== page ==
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PSYB32H3 (614)

Chapter 3

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Konstantine Zakzanis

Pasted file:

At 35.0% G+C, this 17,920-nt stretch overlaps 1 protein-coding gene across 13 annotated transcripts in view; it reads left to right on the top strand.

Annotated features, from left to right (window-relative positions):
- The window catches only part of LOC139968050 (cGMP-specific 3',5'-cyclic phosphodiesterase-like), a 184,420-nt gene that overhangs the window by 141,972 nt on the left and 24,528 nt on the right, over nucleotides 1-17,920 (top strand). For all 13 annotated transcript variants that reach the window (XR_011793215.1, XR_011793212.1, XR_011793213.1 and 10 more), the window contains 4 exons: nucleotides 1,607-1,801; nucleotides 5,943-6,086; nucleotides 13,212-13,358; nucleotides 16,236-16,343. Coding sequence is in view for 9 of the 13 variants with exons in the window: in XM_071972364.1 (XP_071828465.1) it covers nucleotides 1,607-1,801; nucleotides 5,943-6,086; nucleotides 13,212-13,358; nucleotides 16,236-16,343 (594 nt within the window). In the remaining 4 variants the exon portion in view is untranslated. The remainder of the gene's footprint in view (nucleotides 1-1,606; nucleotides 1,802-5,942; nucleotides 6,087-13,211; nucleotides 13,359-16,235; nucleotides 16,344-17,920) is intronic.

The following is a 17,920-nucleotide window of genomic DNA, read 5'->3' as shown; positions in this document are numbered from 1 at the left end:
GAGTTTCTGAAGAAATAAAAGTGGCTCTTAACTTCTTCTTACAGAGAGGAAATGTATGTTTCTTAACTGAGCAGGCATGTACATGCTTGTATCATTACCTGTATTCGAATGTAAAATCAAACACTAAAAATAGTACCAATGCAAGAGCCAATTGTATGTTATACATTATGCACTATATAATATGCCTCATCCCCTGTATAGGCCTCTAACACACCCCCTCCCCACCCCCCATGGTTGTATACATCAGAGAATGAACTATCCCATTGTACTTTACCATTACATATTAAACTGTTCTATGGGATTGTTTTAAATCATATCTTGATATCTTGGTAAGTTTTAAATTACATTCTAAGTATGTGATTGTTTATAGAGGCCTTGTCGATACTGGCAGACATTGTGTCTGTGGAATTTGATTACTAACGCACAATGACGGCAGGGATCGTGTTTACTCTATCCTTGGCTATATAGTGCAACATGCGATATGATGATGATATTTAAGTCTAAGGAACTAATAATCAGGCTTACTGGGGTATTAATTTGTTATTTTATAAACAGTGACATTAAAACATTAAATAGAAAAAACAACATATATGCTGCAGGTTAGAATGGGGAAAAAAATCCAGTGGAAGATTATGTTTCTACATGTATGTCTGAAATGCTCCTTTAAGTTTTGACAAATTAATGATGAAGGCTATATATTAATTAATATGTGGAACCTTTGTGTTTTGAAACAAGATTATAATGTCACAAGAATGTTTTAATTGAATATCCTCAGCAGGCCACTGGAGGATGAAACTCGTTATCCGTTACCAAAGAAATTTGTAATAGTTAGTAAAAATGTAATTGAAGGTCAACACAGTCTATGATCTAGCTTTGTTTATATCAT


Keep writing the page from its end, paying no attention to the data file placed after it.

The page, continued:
Chapter 3 - Classification & Diagnosis The official diagnostic system widely used by mental health professionals is the Diagnostic and Statistical Manual of Mental Disorders (the DSM), which is currently on its 4 edition (the DSM-IV) ABrief History of Classification People realized different illnesses required different treatments th There was a lot of diversity of classification in the end of the 19 century, but no universal classification system Development of the WHO and DSM Systems In 1969, the WHO published a new classification system that was more widely accepted The WHO classifications were just lists of diagnostic categories; the actual behaviour or symptoms that were the bases for the diagnoses were not specified DSM II and the British Glossary of Mental Disorders provided some crucial information, but did not specify the same symptoms for a given disorder In 1988, work began to create the DSM IV, and in 1994 it was published The Diagnostic System of the AmericanPsychiatric Association (DSM-IVand DSM-IV-TR) Definition of Mental Disorder The DSM recognizes that 9K0 9072 mental disorder is problematic and that no definition adequately specifies precise boundaries for the concept A mental disorder, according to the DSM, is conceptualized as a significant behavioural or psychological syndrome or pattern that occurs in an individualand that is associated with present distress or disability or with an increased risk of suffering death, pain, disability or loss of freedom ,9.,39-0,30[50.9,-O0and culturally sanctioned response to an event (ie. The death of a loved one) ,9.,39-00;L,39-0K,;L4:7, nor conflicts that are primarily between the individualand society Five dimensions of classification rd Several major innovations distinguish the 3 version from subsequent versions, perhaps the most sweeping change being the use of multiaxial classification, whereby each individual is rated on 5 separate dimensions, or axes Axis 1: All diagnostic categories except personality disorders and mentalretardation Axis 2: Personality disorders and mentalretardation Axis I and II compose the classification of abnormal behaviour Axis 3: General medicalcondition(s) This is important when considering medications for the patient Axis 4: Psychosocialand environmental problems (occupational, economic, interpersonaland family problems) Axis 5: Current level of functioning (socialrelationships, occupationalfunction and use of leisure time) Diagnostic Categories Disorders usually first diagnosed in infancy, childhood or adolescence: Intellectual, emotional and physical disorders usually begin in infancy, childhood or adolescence. Separation anxiety, conduct disorder (violate social norms repeatedly), ADHD, mental retardation, pervasive developmental disorders (include autistic disorders, a condition in which the individual has 1
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